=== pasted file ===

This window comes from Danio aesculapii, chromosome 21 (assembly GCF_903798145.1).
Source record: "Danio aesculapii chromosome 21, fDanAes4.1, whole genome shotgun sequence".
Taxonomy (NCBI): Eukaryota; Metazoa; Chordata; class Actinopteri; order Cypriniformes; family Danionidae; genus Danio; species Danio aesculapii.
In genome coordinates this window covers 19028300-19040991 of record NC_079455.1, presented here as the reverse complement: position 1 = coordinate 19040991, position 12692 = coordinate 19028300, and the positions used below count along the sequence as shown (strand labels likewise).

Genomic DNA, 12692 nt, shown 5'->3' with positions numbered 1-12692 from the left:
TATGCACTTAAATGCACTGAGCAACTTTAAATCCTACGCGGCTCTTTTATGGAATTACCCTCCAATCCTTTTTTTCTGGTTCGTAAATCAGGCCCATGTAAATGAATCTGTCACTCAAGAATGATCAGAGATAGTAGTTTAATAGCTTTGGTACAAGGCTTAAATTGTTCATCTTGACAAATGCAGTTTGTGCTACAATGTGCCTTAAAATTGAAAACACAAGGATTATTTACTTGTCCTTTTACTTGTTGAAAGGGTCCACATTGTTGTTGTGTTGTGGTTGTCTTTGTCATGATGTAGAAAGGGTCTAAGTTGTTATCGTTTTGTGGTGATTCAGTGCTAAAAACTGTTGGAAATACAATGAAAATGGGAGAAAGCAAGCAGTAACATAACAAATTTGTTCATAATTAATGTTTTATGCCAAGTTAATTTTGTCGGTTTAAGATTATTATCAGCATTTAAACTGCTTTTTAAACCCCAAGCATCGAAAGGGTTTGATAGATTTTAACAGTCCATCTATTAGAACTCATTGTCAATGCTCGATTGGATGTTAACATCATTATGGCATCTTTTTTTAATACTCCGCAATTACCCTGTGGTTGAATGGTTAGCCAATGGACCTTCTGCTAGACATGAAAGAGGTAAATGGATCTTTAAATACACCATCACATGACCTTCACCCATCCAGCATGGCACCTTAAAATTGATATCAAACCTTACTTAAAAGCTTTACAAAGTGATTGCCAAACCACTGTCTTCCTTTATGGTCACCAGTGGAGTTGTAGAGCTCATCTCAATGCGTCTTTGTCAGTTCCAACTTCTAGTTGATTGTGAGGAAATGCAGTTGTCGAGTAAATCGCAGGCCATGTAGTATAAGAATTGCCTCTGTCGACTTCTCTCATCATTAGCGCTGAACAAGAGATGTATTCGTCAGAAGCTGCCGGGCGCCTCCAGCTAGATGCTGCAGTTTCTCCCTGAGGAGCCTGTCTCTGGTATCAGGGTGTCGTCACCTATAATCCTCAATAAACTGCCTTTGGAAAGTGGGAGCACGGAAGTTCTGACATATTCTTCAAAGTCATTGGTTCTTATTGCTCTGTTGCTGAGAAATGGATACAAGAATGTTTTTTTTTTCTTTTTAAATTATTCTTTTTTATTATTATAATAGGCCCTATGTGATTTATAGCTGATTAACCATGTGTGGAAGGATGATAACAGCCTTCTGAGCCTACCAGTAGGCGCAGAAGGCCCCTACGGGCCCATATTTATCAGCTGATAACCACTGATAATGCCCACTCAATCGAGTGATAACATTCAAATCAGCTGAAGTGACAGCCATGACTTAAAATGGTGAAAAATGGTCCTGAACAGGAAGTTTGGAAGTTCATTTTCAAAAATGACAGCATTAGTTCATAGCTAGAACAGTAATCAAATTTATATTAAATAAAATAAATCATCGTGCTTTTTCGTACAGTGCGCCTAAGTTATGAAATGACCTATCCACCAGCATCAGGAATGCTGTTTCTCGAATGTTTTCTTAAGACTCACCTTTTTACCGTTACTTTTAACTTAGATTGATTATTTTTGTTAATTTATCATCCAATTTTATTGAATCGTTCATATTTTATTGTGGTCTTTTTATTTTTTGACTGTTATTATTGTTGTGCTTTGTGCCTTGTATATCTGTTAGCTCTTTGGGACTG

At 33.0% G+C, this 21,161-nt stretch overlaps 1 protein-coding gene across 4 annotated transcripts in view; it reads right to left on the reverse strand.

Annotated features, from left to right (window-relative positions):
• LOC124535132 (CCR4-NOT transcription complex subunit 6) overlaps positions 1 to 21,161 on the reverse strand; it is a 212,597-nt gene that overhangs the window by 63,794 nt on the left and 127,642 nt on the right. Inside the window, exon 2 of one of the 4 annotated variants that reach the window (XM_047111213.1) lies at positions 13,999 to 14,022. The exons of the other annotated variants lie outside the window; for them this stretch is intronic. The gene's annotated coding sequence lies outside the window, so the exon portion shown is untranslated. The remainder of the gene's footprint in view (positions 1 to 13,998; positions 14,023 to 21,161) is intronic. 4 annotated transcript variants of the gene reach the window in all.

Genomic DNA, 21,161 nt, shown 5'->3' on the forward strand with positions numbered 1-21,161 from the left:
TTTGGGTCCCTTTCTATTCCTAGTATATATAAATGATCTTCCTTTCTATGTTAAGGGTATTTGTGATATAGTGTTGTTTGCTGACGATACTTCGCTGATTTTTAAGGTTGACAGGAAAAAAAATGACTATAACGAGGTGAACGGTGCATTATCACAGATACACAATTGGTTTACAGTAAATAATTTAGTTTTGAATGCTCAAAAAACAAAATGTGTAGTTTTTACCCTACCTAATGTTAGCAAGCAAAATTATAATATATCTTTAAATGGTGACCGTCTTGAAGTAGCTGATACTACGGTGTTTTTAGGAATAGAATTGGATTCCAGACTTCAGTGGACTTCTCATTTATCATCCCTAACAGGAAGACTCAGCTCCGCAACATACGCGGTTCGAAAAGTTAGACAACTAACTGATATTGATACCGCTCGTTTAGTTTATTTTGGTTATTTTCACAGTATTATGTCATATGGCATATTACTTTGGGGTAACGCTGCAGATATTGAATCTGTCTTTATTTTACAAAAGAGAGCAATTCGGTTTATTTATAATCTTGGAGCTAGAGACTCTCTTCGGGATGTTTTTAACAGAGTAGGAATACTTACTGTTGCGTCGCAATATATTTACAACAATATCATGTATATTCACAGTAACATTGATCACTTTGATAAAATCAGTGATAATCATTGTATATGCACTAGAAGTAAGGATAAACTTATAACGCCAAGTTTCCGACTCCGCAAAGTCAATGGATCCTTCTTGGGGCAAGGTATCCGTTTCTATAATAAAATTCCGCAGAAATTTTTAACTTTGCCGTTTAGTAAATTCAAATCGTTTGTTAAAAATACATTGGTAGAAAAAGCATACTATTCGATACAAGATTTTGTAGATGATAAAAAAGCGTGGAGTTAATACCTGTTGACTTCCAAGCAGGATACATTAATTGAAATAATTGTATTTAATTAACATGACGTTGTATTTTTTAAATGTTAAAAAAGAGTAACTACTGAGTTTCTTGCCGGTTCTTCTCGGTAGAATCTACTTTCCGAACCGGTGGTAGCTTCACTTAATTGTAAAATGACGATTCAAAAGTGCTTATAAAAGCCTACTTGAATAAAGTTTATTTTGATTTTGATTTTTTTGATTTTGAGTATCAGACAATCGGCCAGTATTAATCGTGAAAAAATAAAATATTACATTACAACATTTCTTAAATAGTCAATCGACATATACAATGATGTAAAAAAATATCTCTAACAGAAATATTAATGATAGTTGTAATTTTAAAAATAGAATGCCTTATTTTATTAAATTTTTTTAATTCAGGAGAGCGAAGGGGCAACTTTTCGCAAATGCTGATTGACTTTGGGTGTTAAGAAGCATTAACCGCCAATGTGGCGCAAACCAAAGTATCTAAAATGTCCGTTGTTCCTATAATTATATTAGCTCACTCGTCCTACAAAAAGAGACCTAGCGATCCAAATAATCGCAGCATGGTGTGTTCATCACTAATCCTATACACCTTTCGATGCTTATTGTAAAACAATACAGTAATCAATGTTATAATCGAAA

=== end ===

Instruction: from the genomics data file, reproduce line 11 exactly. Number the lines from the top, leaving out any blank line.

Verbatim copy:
TTTGGGTCCCTTTCTATTCCTAGTATATATAAATGATCTTCCTTTCTATGTTAAGGGTATTTGTGATATAGTGTTGTTTGCTGACGATACTTCGCTGATTTTTAAGGTTGACAGGAAAAAAAATGACTATAACGAGGTGAACGGTGCATTATCACAGATACACAATTGGTTTACAGTAAATAATTTAGTTTTGAATGCTCAAAAAACAAAATGTGTAGTTTTTACCCTACCTAATGTTAGCAAGCAAAATTATAATATATCTTTAAATGGTGACCGTCTTGAAGTAGCTGATACTACGGTGTTTTTAGGAATAGAATTGGATTCCAGACTTCAGTGGACTTCTCATTTATCATCCCTAACAGGAAGACTCAGCTCCGCAACATACGCGGTTCGAAAAGTTAGACAACTAACTGATATTGATACCGCTCGTTTAGTTTATTTTGGTTATTTTCACAGTATTATGTCATATGGCATATTACTTTGGGGTAACGCTGCAGATATTGAATCTGTCTTTATTTTACAAAAGAGAGCAATTCGGTTTATTTATAATCTTGGAGCTAGAGACTCTCTTCGGGATGTTTTTAACAGAGTAGGAATACTTACTGTTGCGTCGCAATATATTTACAACAATATCATGTATATTCACAGTAACATTGATCACTTTGATAAAATCAGTGATAATCATTGTATATGCACTAGAAGTAAGGATAAACTTATAACGCCAAGTTTCCGACTCCGCAAAGTCAATGGATCCTTCTTGGGGCAAGGTATCCGTTTCTATAATAAAATTCCGCAGAAATTTTTAACTTTGCCGTTTAGTAAATTCAAATCGTTTGTTAAAAATACATTGGTAGAAAAAGCATACTATTCGATACAAGATTTTGTAGATGATAAAAAAGCGTGGAGTTAATACCTGTTGACTTCCAAGCAGGATACATTAATTGAAATAATTGTATTTAATTAACATGACGTTGTATTTTTTAAATGTTAAAAAAGAGTAACTACTGAGTTTCTTGCCGGTTCTTCTCGGTAGAATCTACTTTCCGAACCGGTGGTAGCTTCACTTAATTGTAAAATGACGATTCAAAAGTGCTTATAAAAGCCTACTTGAATAAAGTTTATTTTGATTTTGATTTTTTTGATTTTGAGTATCAGACAATCGGCCAGTATTAATCGTGAAAAAATAAAATATTACATTACAACATTTCTTAAATAGTCAATCGACATATACAATGATGTAAAAAAATATCTCTAACAGAAATATTAATGATAGTTGTAATTTTAAAAATAGAATGCCTTATTTTATTAAATTTTTTTAATTCAGGAGAGCGAAGGGGCAACTTTTCGCAAATGCTGATTGACTTTGGGTGTTAAGAAGCATTAACCGCCAATGTGGCGCAAACCAAAGTATCTAAAATGTCCGTTGTTCCTATAATTATATTAGCTCACTCGTCCTACAAAAAGAGACCTAGCGATCCAAATAATCGCAGCATGGTGTGTTCATCACTAATCCTATACACCTTTCGATGCTTATTGTAAAACAATACAGTAATCAATGTTATAATCGAAA